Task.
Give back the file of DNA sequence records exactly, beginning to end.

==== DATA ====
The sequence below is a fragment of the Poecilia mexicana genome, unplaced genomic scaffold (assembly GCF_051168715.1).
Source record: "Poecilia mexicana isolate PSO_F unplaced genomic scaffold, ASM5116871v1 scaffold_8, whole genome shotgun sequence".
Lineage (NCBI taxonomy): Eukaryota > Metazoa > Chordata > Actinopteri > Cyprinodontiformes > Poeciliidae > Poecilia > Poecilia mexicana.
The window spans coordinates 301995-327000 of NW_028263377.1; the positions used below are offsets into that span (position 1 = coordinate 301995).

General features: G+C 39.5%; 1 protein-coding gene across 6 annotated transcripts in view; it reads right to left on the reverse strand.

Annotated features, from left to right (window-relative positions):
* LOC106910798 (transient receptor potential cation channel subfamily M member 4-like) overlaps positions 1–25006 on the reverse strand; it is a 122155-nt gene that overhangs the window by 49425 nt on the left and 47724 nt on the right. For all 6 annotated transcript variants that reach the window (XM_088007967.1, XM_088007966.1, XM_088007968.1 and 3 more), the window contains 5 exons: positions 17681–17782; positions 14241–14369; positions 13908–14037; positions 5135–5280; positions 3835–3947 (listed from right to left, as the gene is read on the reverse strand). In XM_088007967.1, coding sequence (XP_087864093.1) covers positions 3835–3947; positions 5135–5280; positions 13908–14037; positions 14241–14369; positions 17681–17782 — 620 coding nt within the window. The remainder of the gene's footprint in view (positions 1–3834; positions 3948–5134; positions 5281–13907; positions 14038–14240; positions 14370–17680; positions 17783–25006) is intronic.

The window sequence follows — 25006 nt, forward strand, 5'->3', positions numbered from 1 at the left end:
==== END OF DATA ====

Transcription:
The sequence below is a fragment of the Poecilia mexicana genome, unplaced genomic scaffold (assembly GCF_051168715.1).
Source record: "Poecilia mexicana isolate PSO_F unplaced genomic scaffold, ASM5116871v1 scaffold_8, whole genome shotgun sequence".
Lineage (NCBI taxonomy): Eukaryota > Metazoa > Chordata > Actinopteri > Cyprinodontiformes > Poeciliidae > Poecilia > Poecilia mexicana.
The window spans coordinates 301995-327000 of NW_028263377.1; the positions used below are offsets into that span (position 1 = coordinate 301995).

General features: G+C 39.5%; 1 protein-coding gene across 6 annotated transcripts in view; it reads right to left on the reverse strand.

Annotated features, from left to right (window-relative positions):
* LOC106910798 (transient receptor potential cation channel subfamily M member 4-like) overlaps positions 1–25006 on the reverse strand; it is a 122155-nt gene that overhangs the window by 49425 nt on the left and 47724 nt on the right. For all 6 annotated transcript variants that reach the window (XM_088007967.1, XM_088007966.1, XM_088007968.1 and 3 more), the window contains 5 exons: positions 17681–17782; positions 14241–14369; positions 13908–14037; positions 5135–5280; positions 3835–3947 (listed from right to left, as the gene is read on the reverse strand). In XM_088007967.1, coding sequence (XP_087864093.1) covers positions 3835–3947; positions 5135–5280; positions 13908–14037; positions 14241–14369; positions 17681–17782 — 620 coding nt within the window. The remainder of the gene's footprint in view (positions 1–3834; positions 3948–5134; positions 5281–13907; positions 14038–14240; positions 14370–17680; positions 17783–25006) is intronic.

The window sequence follows — 25006 nt, forward strand, 5'->3', positions numbered from 1 at the left end: